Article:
Cash is king, right? Well, yes, but accrual accounting is the queen
If you run a small business, no doubt the concepts of cash vs. accrual accounting probably make you hear elevator music. Probably something like Barry Manilow singing “Feelings….”.While I can’t change the song in your head, let me demystify the confusion.
Cash vs. Accrual Accounting, by definition
Cash-based accounting is the concept where income and expenses are recorded and recognized only when you receive or expend cash; (e.g.) you receive payment from a customer for work performed on their website, or you pay your monthly AMEX bill, or you write a check for new office equipment, etc.
Accrual accounting takes it to the next level by tracking income when the work is performed (and you issue an invoice, therefore recording an accounts receivable) and expenses when incurred (and you receive a utility bill recording it as a purchase to be paid in 30-days, therefore an accounts payable). Cash based accounting does not recognize accounts receivable and accounts payable, because cash has not changed hands. Accrual recognizes events when they are recorded, not necessarily when cash changes hands.
To add confusion, it may not always be an either or decision. For example, you probably want to keep your books on an accrual basis (recording sales when invoiced and expenses when incurred) but your accountant may file your tax returns on a cash basis. At year-end, they’ll make journal entries to create a conversion from accrual to cash (backing out revenue not yet received and expenses not yet paid, to put it simply) so they can file your annual returns. You typically do not need to record these entries.
A few examples
So lets review a few common scenarios and how you may handle them from an accounting perspective;
- When you issue invoices to customers, you are sending them a request for payment. That money owed to you is a receivable, an asset. As soon as you issue the invoice you are recording the revenue (and recognizing it). It remains an asset on your books until it is paid, when it shifts from one asset to another (A/R to Cash). When you are paid 30 days later, you deposit the funds, reduce the open receivable, and life is good. That’s the accrual method and that’s how most small businesses will account for sales.
- If you sell a block of time and take a retainer or prepayment, then the tables are turned – you get paid before you do the work, before the revenue is earned. In these cases, you’d record deferred revenue (aka unearned revenue) and then recognize your revenue as the work is completed. This is a bit more complicated as you’ll want your software to make the necessary entries to move funds from unearned to earned revenue accounts. In your accounting software, just record an Order or Sale with a deposit, even if there is very little information on the services/products provided. If you do this often, you’ll want to look for software that helps you manage these retainer funds correctly. Otherwise, you have a deposit you’ll hold until you finalize the Sales invoices, reflecting the services/products actually sold, with the aforementioned deposit already applied.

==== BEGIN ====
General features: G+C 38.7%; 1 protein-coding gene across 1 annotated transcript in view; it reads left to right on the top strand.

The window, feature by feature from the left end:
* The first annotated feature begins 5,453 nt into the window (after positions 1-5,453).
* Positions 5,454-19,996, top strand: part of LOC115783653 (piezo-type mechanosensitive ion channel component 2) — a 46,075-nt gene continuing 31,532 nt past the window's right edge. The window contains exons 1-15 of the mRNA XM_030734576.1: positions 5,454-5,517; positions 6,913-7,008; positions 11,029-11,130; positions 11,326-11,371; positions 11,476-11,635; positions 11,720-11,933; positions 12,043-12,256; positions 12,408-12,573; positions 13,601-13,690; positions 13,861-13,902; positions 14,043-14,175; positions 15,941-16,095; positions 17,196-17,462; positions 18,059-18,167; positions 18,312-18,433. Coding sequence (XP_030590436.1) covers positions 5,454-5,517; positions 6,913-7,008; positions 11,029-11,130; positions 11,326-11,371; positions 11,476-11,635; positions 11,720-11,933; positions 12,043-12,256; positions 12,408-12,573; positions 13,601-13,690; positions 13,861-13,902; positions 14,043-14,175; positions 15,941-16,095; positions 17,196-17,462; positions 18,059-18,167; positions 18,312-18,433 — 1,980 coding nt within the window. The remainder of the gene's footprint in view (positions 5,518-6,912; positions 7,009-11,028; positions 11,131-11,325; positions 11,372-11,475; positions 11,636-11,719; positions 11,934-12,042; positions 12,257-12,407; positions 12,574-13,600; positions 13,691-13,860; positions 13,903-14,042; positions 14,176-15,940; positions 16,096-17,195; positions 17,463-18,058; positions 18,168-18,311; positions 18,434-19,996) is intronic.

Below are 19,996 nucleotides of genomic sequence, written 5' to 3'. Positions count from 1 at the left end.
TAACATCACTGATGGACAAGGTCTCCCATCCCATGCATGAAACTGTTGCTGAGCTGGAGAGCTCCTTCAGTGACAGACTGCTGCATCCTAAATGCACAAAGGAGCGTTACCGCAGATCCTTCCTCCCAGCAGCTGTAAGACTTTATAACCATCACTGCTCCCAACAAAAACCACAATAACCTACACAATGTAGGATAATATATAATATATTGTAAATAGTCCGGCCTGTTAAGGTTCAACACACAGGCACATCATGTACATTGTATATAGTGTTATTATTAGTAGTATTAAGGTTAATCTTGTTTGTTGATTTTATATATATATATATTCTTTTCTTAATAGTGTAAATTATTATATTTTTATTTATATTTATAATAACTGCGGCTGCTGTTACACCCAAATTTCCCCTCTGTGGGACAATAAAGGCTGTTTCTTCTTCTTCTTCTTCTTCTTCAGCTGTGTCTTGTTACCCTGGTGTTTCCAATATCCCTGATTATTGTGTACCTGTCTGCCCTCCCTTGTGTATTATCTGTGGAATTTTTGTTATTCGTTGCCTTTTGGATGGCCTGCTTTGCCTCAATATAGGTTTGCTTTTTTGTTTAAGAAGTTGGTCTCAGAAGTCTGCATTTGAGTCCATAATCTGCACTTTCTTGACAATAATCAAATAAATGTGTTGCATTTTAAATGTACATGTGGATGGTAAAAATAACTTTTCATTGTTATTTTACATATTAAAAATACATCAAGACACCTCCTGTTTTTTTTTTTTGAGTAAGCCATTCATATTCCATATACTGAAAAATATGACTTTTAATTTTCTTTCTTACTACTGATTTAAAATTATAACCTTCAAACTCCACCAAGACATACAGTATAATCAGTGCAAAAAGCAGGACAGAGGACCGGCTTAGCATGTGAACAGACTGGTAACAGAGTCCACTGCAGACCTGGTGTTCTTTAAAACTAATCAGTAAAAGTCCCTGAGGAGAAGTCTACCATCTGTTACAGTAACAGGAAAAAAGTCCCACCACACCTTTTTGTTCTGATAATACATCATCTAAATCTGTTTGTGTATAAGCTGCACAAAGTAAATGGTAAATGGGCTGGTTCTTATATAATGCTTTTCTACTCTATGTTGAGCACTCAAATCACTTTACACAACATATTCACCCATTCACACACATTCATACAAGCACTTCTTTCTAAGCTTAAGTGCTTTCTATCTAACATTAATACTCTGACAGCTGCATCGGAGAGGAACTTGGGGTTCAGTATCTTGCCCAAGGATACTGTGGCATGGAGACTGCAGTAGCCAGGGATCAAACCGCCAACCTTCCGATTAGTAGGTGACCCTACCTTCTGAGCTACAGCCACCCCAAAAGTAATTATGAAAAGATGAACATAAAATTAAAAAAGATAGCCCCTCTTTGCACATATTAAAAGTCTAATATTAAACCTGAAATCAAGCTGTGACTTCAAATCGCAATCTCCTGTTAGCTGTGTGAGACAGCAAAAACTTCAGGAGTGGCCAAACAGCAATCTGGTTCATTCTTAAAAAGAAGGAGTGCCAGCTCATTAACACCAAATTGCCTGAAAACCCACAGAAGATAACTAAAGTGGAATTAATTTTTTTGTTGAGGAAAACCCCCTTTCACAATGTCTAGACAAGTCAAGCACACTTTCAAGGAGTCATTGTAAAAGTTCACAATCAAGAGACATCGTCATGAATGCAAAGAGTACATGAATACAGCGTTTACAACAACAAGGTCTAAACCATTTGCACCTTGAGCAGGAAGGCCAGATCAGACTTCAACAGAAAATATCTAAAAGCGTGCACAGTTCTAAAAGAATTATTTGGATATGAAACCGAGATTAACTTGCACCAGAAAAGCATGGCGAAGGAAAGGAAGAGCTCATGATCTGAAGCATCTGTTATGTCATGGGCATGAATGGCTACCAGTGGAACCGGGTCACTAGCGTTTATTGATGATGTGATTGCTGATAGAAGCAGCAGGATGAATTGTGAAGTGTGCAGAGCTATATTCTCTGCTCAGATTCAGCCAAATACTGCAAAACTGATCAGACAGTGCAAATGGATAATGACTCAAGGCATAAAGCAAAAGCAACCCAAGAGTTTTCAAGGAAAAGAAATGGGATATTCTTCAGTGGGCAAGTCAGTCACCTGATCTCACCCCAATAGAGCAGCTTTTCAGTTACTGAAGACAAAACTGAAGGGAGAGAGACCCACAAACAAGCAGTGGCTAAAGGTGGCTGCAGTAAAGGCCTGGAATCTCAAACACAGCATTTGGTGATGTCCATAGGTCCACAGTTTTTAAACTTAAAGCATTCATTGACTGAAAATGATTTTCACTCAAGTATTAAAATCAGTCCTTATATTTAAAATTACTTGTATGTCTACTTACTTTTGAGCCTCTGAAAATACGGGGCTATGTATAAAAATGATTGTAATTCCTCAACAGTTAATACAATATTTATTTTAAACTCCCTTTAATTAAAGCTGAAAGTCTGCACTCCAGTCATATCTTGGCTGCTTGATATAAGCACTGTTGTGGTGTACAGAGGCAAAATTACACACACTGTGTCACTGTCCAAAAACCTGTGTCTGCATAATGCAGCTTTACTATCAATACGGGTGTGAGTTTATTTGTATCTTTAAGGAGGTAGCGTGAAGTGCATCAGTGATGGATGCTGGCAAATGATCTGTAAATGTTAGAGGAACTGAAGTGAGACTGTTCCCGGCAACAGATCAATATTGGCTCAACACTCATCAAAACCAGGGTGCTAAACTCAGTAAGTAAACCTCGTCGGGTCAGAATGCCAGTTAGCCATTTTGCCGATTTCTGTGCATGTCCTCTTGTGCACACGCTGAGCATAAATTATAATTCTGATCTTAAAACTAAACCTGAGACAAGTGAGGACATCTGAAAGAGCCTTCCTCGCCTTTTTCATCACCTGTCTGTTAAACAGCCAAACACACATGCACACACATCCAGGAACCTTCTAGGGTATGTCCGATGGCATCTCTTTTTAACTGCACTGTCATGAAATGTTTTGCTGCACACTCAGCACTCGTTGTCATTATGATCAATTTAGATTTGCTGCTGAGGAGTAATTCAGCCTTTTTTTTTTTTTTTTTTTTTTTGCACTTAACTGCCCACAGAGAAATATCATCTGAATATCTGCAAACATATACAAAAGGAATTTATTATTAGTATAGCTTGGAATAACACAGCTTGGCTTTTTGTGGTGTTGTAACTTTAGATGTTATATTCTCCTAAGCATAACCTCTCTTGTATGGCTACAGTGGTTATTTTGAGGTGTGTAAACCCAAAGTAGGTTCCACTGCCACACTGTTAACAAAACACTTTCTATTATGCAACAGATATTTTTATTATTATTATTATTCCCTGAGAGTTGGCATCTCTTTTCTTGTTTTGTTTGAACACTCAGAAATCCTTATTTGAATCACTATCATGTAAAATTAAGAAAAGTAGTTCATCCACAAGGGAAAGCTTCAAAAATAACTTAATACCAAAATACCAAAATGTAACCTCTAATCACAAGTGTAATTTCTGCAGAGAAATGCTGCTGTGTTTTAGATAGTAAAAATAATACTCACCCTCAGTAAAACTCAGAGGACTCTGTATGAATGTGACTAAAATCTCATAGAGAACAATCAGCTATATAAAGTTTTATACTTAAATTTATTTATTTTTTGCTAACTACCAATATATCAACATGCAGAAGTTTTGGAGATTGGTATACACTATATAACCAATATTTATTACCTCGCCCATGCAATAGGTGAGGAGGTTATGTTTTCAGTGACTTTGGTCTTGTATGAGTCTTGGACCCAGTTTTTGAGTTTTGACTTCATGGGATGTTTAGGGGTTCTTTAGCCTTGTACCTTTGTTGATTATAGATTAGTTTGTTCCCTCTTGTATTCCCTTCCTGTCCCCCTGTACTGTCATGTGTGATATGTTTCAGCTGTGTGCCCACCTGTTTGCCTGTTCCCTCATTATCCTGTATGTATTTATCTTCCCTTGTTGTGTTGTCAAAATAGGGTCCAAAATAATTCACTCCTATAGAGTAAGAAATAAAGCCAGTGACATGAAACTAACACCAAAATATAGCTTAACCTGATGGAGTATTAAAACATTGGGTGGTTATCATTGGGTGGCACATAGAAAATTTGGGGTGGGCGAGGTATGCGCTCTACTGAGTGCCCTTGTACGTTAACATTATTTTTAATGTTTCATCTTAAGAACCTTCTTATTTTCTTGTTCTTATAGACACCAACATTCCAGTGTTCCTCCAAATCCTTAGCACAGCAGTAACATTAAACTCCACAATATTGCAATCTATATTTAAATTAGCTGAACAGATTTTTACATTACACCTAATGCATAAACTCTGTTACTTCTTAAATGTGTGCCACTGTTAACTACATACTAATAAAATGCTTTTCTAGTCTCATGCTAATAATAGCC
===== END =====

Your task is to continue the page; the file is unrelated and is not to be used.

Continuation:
- Depending on your type of business, you may bill in stages – with an upfront deposit, a portion near the midway point of the project, then the balance due at the end. In this scenario, it’s important to work out the process of recording your revenue when earned, so perhaps monthly you move funds from your unearned/retainer accounts to earned revenue based on the percentage complete. You’d be doing transactions to reconcile what you’ve billed vs. what you’ve actually done.
- Finally, a different issue you may run into is prepaid expenses, like insurance. Let’s say you pay your annual insurance premium on December 15th for the next calendar year, by prepaying the entire sum up front. When your accountant does your taxes, they will likely include that as an expense this year (since cash is paid this year). In a larger business, they would recognize this expense monthly over the course of the year, again making entries to move the prepaid expense (an asset, or contra-expense) to your insurance expense account in equal monthly amounts.
Books vs. Taxes
You are allowed to use one method for record keeping and one method for tax purposes. Of course your situation will vary and it can get complicated, so be sure to talk to your accountant and bookkeeper and make sure you are on the same page.
Software is your friend
We recommend using your accounting software for what it does best: track all of your transactions, for income and expenses, prepaid or deferred, earned or unearned and let your tax preparer make any necessary entries to file your taxes on the cash basis if that’s what you both determine is best. In the end, you’ll have piece of mind, a realistic set of books, and tax returns that make everyone happy.
Be sure to check out Todd’s fantastic article about questions to ask when it’s time to outsource your bookkeeping!